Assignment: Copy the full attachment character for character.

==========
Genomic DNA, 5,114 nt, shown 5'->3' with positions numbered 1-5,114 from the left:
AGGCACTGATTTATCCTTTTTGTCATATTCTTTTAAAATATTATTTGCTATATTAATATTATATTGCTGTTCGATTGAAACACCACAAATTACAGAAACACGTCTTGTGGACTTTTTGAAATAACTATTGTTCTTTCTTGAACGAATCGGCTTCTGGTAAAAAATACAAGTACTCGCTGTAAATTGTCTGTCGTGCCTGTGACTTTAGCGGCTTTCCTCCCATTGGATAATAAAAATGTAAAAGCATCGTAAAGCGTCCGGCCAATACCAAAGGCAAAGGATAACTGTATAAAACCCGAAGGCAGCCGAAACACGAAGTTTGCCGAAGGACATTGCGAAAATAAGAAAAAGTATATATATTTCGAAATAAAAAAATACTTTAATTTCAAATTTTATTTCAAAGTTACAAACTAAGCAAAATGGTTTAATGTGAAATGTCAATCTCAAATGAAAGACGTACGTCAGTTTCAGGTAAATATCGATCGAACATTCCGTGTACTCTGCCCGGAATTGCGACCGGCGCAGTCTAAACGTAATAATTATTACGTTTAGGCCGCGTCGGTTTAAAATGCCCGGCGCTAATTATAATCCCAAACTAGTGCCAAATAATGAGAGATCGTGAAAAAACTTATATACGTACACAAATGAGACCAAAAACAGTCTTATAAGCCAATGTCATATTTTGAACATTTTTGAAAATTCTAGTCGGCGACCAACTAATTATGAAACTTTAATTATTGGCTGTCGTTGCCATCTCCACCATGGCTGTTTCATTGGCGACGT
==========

Genomic DNA, 5,114 nt, shown 5'->3' with positions numbered 1-5,114 from the left:
AGGCACTGATTTATCCTTTTTGTCATATTCTTTTAAAATATTATTTGCTATATTAATATTATATTGCTGTTCGATTGAAACACCACAAATTACAGAAACACGTCTTGTGGACTTTTTGAAATAACTATTGTTCTTTCTTGAACGAATCGGCTTCTGGTAAAAAATACAAGTACTCGCTGTAAATTGTCTGTCGTGCCTGTGACTTTAGCGGCTTTCCTCCCATTGGATAATAAAAATGTAAAAGCATCGTAAAGCGTCCGGCCAATACCAAAGGCAAAGGATAACTGTATAAAACCCGAAGGCAGCCGAAACACGAAGTTTGCCGAAGGACATTGCGAAAATAAGAAAAAGTATATATATTTCGAAATAAAAAAATACTTTAATTTCAAATTTTATTTCAAAGTTACAAACTAAGCAAAATGGTTTAATGTGAAATGTCAATCTCAAATGAAAGACGTACGTCAGTTTCAGGTAAATATCGATCGAACATTCCGTGTACTCTGCCCGGAATTGCGACCGGCGCAGTCTAAACGTAATAATTATTACGTTTAGGCCGCGTCGGTTTAAAATGCCCGGCGCTAATTATAATCCCAAACTAGTGCCAAATAATGAGAGATCGTGAAAAAACTTATATACGTACACAAATGAGACCAAAAACAGTCTTATAAGCCAATGTCATATTTTGAACATTTTTGAAAATTCTAGTCGGCGACCAACTAATTATGAAACTTTAATTATTGGCTGTCGTTGCCATCTCCACCATGGCTGTTTCATTGGCGACGT